[Note: This item comes from Dave Farber’s IP List. DLH]
From: “EFF Press” <firstname.lastname@example.org>
Date: Oct 27, 2014 4:58 PM
Subject: [E-B] EFF: Which Service Providers Side With Users in IP Disputes?
Electronic Frontier Foundation Media Release
For Immediate Release: Monday, October 27, 2014
Director of Copyright Activism
Electronic Frontier Foundation
+1 415 436 9333 x123
Which Service Providers Side With Users in IP Disputes?
WordPress, NameCheap Receive Five Stars in New EFF
San Francisco – The Electronic Frontier Foundation (EFF)
today released a new report and scorecard that shows what
online service providers are doing to protect users from
baseless copyright and trademark complaints.
“Who Has Your Back: When Copyright and Trademark Bullies
Threaten Free Speech” examines how online service providers
handle copyright and trademark-based takedown requests.
The report expands upon EFF’s influential “Who Has Your
Back” annual report covering how online service providers
protect users’ data from government requests.
“When a private citizen or corporation wants to silence
speech on a major online platform, the quickest method is
often a copyright or trademark complaint,” EFF Director of
Copyright Activism Parker Higgins said. “EFF has worked for
many years to help people whose speech is unfairly targeted
by these sorts of complaints, and we’ve seen how important
it is that speech platforms have policies that help protect
EFF examined 13 companies and issued stars if they met the
baseline standards for what a service can do to defend its
users’ speech against copyright and trademark bullies. The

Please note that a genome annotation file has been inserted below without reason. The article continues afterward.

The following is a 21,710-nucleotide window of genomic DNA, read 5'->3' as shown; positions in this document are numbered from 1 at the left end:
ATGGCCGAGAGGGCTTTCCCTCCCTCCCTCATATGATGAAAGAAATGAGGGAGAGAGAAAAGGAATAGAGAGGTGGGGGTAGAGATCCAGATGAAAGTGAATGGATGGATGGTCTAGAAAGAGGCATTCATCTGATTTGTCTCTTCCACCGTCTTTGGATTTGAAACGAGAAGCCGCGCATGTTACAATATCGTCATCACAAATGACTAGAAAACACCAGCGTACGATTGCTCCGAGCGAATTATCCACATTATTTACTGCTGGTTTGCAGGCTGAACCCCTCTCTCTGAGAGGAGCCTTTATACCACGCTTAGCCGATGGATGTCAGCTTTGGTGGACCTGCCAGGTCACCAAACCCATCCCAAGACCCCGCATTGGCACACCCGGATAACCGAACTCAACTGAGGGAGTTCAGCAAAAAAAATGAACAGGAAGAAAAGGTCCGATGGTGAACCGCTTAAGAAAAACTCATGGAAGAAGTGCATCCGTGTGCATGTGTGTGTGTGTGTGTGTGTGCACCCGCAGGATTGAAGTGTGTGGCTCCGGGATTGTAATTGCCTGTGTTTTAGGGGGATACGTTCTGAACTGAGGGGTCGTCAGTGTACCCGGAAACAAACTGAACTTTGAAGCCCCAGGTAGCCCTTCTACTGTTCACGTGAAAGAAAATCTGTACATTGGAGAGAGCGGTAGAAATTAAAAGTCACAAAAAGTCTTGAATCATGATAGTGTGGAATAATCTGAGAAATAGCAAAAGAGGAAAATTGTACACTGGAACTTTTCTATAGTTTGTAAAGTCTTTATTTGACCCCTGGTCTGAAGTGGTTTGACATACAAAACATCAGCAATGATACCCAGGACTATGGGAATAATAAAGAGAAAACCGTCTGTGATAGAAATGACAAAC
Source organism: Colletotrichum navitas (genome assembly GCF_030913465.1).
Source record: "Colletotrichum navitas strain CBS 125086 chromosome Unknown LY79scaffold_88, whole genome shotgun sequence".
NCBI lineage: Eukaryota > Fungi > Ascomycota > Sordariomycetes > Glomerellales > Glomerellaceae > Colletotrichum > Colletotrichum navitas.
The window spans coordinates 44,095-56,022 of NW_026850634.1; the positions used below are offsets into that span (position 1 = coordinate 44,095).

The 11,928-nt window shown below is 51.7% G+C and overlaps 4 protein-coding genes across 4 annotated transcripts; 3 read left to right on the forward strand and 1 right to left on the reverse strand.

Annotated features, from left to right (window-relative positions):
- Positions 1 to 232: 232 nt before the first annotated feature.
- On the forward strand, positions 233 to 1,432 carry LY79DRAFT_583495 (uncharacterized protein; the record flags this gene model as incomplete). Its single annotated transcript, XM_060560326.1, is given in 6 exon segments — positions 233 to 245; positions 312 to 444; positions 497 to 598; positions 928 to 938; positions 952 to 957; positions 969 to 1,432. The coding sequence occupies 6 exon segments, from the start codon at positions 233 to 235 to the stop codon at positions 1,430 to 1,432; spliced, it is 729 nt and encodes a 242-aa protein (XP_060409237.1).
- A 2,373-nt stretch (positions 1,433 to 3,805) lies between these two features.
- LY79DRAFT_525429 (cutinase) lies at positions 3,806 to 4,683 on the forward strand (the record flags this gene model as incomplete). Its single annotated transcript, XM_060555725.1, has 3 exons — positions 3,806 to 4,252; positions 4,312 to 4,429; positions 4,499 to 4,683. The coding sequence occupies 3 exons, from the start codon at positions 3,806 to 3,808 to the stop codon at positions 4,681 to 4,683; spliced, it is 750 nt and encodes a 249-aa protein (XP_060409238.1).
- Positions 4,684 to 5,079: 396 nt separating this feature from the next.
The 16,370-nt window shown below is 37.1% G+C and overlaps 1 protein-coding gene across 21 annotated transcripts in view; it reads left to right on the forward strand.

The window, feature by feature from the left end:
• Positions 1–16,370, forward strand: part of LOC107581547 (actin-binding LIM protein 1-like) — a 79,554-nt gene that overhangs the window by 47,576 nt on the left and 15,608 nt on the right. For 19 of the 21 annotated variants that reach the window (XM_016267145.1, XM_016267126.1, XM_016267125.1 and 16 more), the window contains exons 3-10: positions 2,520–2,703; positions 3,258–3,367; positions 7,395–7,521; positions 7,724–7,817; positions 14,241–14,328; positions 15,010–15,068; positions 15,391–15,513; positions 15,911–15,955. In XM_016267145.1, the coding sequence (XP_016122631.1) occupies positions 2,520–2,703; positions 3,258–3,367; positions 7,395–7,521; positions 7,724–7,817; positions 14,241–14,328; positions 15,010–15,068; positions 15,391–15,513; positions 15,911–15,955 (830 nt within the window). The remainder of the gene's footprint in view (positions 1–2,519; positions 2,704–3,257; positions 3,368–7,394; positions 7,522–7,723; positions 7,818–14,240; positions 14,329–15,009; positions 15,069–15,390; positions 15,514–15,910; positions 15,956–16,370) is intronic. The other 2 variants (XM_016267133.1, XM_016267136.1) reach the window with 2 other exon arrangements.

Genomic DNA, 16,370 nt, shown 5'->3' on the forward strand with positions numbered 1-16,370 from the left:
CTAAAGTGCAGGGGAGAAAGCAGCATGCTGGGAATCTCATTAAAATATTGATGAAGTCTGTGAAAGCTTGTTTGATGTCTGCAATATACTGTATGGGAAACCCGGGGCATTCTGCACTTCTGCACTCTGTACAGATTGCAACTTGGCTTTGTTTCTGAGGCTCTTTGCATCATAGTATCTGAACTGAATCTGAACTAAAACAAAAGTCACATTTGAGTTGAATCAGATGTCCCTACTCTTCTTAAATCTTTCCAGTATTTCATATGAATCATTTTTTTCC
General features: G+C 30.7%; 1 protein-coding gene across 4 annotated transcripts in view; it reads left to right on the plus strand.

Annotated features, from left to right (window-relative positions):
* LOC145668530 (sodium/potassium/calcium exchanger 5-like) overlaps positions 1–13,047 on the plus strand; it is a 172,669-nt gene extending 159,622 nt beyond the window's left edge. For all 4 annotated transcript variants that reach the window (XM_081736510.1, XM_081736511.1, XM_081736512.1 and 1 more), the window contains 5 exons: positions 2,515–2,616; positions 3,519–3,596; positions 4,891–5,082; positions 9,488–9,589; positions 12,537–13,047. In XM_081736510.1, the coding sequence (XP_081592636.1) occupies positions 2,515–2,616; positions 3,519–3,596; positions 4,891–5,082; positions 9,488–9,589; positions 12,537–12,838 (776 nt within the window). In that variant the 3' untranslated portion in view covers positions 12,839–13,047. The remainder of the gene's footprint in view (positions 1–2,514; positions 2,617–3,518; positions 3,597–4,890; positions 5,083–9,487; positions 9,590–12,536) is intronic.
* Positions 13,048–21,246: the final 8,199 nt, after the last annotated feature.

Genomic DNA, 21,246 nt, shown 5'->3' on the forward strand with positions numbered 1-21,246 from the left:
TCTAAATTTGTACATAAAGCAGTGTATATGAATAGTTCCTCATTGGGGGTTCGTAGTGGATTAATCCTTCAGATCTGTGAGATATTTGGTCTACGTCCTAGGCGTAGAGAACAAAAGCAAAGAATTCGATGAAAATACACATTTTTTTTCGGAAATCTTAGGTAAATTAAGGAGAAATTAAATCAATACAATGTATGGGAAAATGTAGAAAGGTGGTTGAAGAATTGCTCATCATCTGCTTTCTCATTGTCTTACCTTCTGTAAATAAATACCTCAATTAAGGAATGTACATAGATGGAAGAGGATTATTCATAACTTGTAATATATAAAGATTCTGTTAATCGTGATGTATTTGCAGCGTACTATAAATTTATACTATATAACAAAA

services could receive a maximum of five stars, based on
criteria including publicly documented procedures for
responses to DMCA takedown notices and counter-notices, how
the services handle trademark disputes, and if the company
issued detailed transparency reports.
Automattic’s WordPress.com and NameCheap were the only two
companies to receive five out of five stars. However, two
other companies were recognized for going the extra mile:
Etsy, for providing educational guides, and Twitter, for
publishing regular and thorough transparency reports.
Overall, 10 companies did not publish adequate transparency
reports, highlighting an information black hole for
consumers. Additionally, four companies missed a star for
their counter-notice practices–a critical procedure for
restoring content that may have been taken down without
“Major online platforms are essential to online expression,
so their policy decisions can have a huge impact on public
discourse,” EFF Intellectual Property Director Corynne
McSherry said. “As users choose which platforms will host
their updates, writing, images, and videos, they ought to
know which of these services have publicly committed to
treating their speech fairly and even helping them fight
back against bullies that would try to take it down.”
For the report:
For the shareable infographic:
For this release:
The Electronic Frontier Foundation is the leading
organization protecting civil liberties in the digital
world. Founded in 1990, we defend free speech online, fight
illegal surveillance, promote the rights of digital
innovators, and work to ensure that the rights and freedoms
we enjoy are enhanced, rather than eroded, as our use of
technology grows. EFF is a member-supported organization.
Find out more at